"Why Here? A Digital Exhibit of the KKK at their Historical Height in the Spokane Region"
Student: Anthony, Class of 2021, English Major
Research Title: "Why Here? A Digital Exhibit of the KKK at their Historical Height in the Spokane Region"
Anthony is an English Major graduating with the class of 2021. This project is the culmination of several years of research as a Digital Humanities Initiative intern working in collaboration with the Center for Public Humanities. He was awarded a Morris Fellowship in 2020 that enabled him to complete the project under the guidance of faculty mentor Dr. Brian Cooney. Anthony’s project is not only timely in its connections to contemporary movements for racial justice in the United States, but “Why Here?” reminds us of the power of cross-disciplinary scholarship. Ultimately, Anthony’s curated digital collection uses archival research, digital design skill sets, and critical interpretive skills to showcase how knowing our past can help us make sense of our present.
Project Website: Why Here?
Undergraduate research gets the holiday treatment with "A Christmas Classic".
“A Christmas Classic” – at achristmasclassic.org – results from the collaboration of Ray Rast, associate professor of history at Gonzaga, Cole Fairbairn, 2017 Morris Fellow and class of 2019, and Mary Cate Babcock, class of 2022. This project is an undertaking supported by the Digital Humanities Initiative, the Center for Public Humanities and a Morris Fellowship recipient.
Weaving Our Sisters’ Voices
Weaving Our Sisters’ Voices is a powerful performance piece that uses dance, song, and spoken-word performances to take a contemporary look at biblical women and some of the many unheard voices of women in Scripture. The show was originally conceived by two Gonzaga faculty, Suzanne Ostersmith (M.F.A., Theatre/Dance) and Dr. Linda Schearing (Ph.D., Religious Studies), with Dr. Schearing writing the script and Professor Ostersmith developing choreography. The performance has taken many iterations from its original inception in 2002, productions in 2006, 2010, 2015, and most recently in 2017. In the Spring of 2017, Dr. Katey Roden (Ph.D., English; Women’s & Gender Studies; and Director of the Digital Humanities Initiative) and Suzanne Ostersmith collaborated with three undergraduate interns, Elise Kuterbach, Angela Rae, and Janine Warrington, to develop a digital archive of Weaving’s rich production history. The goal of the digital archive was to appeal to academic as well as public audiences, thereby creating multiple access points to an otherwise ephemeral theatrical production steeped in dialogue about complex issues of unjust legal systems, domestic abuse, dignity, and mutual respect in relationships. Explore the project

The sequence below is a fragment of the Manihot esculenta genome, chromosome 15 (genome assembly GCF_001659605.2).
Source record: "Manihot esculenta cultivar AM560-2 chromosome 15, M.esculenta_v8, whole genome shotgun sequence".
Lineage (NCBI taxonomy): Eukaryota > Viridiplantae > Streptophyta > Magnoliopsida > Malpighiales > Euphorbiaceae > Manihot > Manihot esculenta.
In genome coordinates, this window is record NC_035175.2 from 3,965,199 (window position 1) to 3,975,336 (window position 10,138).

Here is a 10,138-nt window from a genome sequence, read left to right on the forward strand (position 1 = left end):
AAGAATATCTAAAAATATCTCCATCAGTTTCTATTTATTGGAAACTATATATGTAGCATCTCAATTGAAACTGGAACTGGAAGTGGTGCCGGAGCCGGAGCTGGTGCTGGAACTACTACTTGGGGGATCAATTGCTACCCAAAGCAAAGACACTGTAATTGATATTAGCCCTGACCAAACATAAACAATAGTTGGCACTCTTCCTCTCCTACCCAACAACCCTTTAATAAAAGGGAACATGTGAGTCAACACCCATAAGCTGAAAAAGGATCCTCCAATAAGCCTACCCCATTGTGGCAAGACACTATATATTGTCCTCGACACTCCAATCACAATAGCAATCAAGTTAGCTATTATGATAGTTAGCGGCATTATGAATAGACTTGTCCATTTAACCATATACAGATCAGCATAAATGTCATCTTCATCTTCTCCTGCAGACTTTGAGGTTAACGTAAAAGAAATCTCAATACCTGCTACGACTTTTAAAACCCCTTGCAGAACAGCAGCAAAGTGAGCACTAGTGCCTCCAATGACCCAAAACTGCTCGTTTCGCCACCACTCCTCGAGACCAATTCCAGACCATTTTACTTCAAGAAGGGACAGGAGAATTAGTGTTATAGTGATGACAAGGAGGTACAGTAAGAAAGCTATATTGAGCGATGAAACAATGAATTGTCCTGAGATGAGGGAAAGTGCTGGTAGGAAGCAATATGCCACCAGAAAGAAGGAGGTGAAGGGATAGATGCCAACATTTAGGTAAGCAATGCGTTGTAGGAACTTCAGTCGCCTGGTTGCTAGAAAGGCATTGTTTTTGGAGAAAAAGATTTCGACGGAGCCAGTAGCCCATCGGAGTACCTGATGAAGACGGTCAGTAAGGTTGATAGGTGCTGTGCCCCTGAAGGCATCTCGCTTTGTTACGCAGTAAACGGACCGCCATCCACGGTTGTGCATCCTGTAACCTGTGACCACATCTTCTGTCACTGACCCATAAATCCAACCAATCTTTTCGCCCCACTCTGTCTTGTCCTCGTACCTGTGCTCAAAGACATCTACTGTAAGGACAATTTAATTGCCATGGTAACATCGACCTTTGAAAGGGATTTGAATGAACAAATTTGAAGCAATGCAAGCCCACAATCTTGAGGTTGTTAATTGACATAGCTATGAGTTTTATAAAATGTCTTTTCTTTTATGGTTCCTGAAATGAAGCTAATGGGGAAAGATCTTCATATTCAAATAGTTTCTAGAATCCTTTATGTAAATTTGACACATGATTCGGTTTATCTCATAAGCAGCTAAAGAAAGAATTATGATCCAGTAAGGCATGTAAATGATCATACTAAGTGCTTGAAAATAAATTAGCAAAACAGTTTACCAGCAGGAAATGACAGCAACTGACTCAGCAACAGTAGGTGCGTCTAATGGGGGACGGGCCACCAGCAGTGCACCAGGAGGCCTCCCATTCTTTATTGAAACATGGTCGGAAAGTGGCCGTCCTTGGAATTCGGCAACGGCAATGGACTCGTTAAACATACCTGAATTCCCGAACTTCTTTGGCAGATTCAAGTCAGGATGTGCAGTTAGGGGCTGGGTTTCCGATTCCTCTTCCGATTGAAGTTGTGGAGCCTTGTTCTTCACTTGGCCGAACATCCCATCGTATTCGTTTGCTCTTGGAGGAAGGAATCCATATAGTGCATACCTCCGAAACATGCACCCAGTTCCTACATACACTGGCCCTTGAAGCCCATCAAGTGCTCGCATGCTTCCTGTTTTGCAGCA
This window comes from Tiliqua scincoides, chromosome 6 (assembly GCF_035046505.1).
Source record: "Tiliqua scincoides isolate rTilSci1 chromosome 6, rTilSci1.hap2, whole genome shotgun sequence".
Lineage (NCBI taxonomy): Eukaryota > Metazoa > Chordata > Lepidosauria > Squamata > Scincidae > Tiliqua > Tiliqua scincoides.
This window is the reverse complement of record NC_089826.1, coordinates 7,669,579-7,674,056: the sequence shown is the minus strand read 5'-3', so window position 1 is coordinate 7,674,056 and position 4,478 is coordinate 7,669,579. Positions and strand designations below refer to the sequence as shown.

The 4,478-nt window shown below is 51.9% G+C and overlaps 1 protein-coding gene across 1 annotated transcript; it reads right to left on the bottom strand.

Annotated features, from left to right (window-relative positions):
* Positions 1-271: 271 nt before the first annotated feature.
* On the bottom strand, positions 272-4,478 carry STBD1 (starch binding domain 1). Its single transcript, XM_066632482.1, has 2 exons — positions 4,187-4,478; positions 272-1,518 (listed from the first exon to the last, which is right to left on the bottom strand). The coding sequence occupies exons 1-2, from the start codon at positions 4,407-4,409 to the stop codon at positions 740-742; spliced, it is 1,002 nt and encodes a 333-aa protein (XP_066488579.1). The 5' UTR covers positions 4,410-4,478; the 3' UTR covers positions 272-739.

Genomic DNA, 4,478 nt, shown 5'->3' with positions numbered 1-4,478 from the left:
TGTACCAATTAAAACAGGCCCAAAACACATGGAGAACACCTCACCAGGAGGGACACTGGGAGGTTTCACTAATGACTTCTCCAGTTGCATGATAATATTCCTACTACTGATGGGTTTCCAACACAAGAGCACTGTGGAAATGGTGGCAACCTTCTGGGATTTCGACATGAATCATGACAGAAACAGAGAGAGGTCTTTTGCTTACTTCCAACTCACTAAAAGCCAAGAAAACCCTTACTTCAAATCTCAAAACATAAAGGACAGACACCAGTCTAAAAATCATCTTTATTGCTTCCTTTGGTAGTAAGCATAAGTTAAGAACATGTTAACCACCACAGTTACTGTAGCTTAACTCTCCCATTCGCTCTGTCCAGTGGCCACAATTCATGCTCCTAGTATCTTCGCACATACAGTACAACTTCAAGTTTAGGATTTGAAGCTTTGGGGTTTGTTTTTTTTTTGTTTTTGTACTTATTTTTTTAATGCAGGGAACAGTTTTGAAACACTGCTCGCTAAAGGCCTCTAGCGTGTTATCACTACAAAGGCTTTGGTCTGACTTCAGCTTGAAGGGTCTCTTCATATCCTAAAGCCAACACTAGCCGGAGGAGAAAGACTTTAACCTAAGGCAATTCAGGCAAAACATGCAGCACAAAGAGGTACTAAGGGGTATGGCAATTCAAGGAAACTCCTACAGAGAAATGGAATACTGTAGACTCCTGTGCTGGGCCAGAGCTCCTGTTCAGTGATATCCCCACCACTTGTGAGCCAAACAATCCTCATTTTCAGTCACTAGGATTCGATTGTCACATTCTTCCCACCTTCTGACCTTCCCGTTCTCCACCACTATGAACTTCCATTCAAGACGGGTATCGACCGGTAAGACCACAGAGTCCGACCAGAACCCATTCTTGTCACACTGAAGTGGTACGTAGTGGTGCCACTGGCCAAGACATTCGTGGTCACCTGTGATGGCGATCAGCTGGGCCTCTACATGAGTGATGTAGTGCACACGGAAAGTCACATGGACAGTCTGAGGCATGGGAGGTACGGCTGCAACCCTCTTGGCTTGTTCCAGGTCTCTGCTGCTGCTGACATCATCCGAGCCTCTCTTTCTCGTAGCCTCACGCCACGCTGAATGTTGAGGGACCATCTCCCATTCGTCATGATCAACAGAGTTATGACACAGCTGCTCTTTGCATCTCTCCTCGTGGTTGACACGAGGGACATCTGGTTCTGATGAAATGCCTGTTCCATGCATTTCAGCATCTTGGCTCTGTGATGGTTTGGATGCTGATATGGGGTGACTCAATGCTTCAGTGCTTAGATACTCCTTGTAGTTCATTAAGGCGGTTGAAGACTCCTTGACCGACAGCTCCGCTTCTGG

Digital Jesuits and Ignatian Pedagogy
As an initial foray into this multi-year project, in the Spring of 2016 Professor Emily Clark's Native American Religions class (RELG 356) digitized a collection of photographs featuring the native Alaskan King Island community in 1916. The students also created digital exhibits using the photographs and a collection of Jesuit documents about their mission to the community. Explore the exhibit.
"Tell All Hello": A Web of Communication in WWII
Despite a war and many miles of separation, Fr. Egan, S.J., of Yakima, WA and three hundred of his former students turned military servicemen depended on pen, paper, and stamps to relay important moments and news during World War II. Through the letters shared between Fr. Egan and his former students, Digital Humanities intern Gregory Fiorina '16 (History) explored the labored act of describing what it was like to be a soldier in Europe, Africa, and the Pacific. This online exhibit is a tangible representation of the joys, stress, and everyday texture of some of "the Greatest Generation" in their proving ground. Explore the exhibit.
Digital Humanities Student Symposium
On October 8th, 2016 at the College of Arts & Sciences Expo: New Initiatives, the College celebrated the launch of the new Digital Humanities Initiative with a symposium of students involved in the wide-ranging field of digital humanities. The panel was moderated by Gonzaga's Visiting Scholar of Digital Humanities, Katey Roden.
More Digital Humanities projects to come!
Are you Gonzaga faculty or student who would like your work included here? Contact Digital Humanities Visiting Scholar Katey Roden.